Forbes’ recent article titled “How To Fund A Trust With Life Insurance” explains that a trust is a legal vehicle in which assets are legally titled and held for the benefit of another party—the beneficiary. The article says that trusts are often funded with a life insurance policy. This will provide assets to be used after the death of the insured for the benefit of their family. If you are a parent of minor children, the combination of life insurance and a trust may be the best way to make certain that your children have their financial needs satisfied and also make sure the assets are used in ways you want.
Trusts are either revocable or irrevocable. A revocable living trust is the most frequently used type of trust. It has some major benefits, like the ability to avoid probate, which can be an expensive and lengthy process. Assets in a revocable trust are accessible much more quickly than those left through a will. Because they’re revocable, the person who creates the trust (the grantor) can also make adjustments to the trust, as their situation changes.
A grantor will fund the trust with assets for the trust beneficiaries. For parents of minor children, funding a trust using term life insurance is an inexpensive tactic to make certain that your children are cared for after your death. Typically, each parent buys a life insurance policy, and in a two-parent household, usually each spouse names the other as the primary beneficiary with a revocable living trust as the contingent beneficiary.
If the second parent were to die, the life insurance policies would pay to the trust. The trustee would manage the trust assets for the minor children. Funding a trust with life insurance also benefits heirs because it provides liquidity right after your death. Other assets like investment accounts and real estate can be very illiquid or have tax consequences. As a result, it can take a while to get to that equity.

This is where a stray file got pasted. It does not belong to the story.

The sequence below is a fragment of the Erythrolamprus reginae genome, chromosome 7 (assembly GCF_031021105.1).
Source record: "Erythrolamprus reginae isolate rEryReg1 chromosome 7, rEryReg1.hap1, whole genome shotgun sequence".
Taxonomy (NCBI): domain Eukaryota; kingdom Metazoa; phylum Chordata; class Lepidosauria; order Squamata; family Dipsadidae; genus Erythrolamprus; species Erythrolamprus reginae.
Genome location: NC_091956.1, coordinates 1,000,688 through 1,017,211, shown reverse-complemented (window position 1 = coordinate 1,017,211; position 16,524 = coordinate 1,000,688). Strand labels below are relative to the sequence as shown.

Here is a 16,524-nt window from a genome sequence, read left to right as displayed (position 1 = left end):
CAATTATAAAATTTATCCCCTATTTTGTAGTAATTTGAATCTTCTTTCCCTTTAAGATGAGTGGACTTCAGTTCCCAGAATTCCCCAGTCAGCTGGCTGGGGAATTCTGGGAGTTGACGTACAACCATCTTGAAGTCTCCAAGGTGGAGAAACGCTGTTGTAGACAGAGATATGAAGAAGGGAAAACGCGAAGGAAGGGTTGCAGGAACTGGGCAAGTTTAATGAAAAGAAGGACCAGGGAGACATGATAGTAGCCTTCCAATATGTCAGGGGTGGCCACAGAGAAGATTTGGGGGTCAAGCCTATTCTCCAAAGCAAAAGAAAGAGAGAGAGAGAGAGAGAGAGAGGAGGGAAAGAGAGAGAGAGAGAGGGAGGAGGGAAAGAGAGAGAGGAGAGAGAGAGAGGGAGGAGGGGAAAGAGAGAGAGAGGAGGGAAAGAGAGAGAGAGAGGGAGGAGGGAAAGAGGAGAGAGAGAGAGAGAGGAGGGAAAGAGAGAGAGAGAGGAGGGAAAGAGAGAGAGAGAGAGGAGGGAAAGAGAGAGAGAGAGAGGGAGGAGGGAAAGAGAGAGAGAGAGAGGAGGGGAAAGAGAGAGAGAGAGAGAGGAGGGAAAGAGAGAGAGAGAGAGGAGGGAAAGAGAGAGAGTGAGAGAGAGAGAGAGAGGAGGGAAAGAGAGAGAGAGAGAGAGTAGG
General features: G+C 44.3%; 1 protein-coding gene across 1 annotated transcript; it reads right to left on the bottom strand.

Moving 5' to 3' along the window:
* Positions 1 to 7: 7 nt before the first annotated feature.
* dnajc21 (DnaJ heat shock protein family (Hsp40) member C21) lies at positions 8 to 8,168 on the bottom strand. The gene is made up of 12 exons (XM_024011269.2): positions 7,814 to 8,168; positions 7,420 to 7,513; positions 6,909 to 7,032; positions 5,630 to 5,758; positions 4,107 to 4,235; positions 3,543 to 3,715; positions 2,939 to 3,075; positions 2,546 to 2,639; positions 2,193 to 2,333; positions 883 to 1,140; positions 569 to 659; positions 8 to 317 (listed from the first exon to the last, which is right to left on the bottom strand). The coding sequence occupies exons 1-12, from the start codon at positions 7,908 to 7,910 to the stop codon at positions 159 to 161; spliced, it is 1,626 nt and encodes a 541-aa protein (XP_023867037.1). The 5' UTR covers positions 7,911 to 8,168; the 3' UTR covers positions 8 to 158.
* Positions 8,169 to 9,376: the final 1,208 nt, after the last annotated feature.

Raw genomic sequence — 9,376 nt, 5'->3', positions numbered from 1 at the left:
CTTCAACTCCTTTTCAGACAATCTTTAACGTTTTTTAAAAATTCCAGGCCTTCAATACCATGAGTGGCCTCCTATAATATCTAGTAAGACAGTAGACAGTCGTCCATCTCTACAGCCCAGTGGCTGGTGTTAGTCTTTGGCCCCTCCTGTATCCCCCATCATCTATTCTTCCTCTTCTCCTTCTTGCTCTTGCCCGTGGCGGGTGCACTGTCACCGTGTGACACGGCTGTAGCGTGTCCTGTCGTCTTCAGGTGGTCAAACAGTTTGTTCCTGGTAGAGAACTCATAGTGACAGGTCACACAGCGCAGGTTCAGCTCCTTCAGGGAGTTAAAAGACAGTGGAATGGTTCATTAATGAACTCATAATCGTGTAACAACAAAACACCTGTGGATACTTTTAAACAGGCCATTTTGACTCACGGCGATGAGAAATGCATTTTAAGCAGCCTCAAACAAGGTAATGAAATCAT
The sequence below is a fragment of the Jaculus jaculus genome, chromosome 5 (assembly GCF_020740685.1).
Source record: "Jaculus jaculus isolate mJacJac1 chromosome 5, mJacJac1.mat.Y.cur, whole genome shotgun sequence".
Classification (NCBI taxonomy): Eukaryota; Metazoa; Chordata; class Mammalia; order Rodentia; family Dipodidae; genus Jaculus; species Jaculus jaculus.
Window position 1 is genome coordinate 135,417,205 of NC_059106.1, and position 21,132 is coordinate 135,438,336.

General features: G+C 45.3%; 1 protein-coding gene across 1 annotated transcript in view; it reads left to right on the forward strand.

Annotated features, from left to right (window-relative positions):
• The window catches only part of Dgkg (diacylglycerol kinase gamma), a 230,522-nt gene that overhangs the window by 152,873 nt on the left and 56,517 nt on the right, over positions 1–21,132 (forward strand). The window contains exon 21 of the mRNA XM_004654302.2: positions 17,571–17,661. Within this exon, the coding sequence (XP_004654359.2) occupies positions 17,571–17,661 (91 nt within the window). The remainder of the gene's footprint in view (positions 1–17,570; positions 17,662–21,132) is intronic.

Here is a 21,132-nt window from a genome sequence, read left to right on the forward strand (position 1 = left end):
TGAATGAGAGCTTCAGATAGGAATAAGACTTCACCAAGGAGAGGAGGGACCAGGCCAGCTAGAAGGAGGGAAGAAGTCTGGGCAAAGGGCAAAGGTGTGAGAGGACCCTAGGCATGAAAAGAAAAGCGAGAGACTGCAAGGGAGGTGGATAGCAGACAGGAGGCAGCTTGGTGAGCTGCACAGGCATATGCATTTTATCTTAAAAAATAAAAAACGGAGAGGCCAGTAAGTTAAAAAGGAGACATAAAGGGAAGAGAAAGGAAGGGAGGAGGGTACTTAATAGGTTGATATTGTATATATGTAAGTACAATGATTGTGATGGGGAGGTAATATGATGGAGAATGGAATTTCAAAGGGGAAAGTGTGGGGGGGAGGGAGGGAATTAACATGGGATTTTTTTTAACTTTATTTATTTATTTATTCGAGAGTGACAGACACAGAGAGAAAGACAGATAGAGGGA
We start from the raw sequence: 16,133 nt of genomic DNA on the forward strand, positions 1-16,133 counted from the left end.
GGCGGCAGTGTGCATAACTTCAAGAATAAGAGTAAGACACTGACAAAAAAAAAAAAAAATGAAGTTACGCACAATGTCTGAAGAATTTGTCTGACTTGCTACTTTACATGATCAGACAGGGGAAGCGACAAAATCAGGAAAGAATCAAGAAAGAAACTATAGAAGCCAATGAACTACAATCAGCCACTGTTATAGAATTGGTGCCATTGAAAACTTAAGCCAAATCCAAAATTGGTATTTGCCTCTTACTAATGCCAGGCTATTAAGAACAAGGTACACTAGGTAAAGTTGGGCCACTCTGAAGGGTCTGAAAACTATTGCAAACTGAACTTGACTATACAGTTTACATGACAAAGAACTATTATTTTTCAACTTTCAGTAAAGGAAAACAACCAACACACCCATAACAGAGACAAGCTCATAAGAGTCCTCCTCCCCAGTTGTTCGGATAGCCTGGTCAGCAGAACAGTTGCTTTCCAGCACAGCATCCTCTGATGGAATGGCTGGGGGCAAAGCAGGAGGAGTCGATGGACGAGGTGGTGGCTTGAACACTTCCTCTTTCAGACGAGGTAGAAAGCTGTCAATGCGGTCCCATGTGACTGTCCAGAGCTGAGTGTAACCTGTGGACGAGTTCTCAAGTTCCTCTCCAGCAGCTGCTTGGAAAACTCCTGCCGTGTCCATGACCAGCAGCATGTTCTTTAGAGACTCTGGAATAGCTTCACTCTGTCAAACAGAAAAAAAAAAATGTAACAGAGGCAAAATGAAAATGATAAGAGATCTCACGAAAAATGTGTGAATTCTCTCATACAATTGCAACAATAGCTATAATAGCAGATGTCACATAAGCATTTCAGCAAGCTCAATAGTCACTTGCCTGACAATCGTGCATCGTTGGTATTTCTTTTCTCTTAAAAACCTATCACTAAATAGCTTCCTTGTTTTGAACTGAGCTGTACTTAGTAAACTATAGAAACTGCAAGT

On the other hand, term life insurance is a fast and tax-free funding way to build a trust. Purchase a term life policy that will last until your children are adults and out of college. In making the life insurance paid to a trust with your children as beneficiaries, you also have some control over the assets. If you name minor children as beneficiaries on a life insurance policy, they won’t be able to use the money until they are an adult. Some children may also not be financially responsible enough to manage money as young adults in their 20s.
If you already own a life insurance policy and want to create a trust, you can transfer ownership of the policy to the trust. We encourage you to work with an experienced estate planning attorney.
Reference: Forbes (Sep. 17, 2020) “How To Fund A Trust With Life Insurance”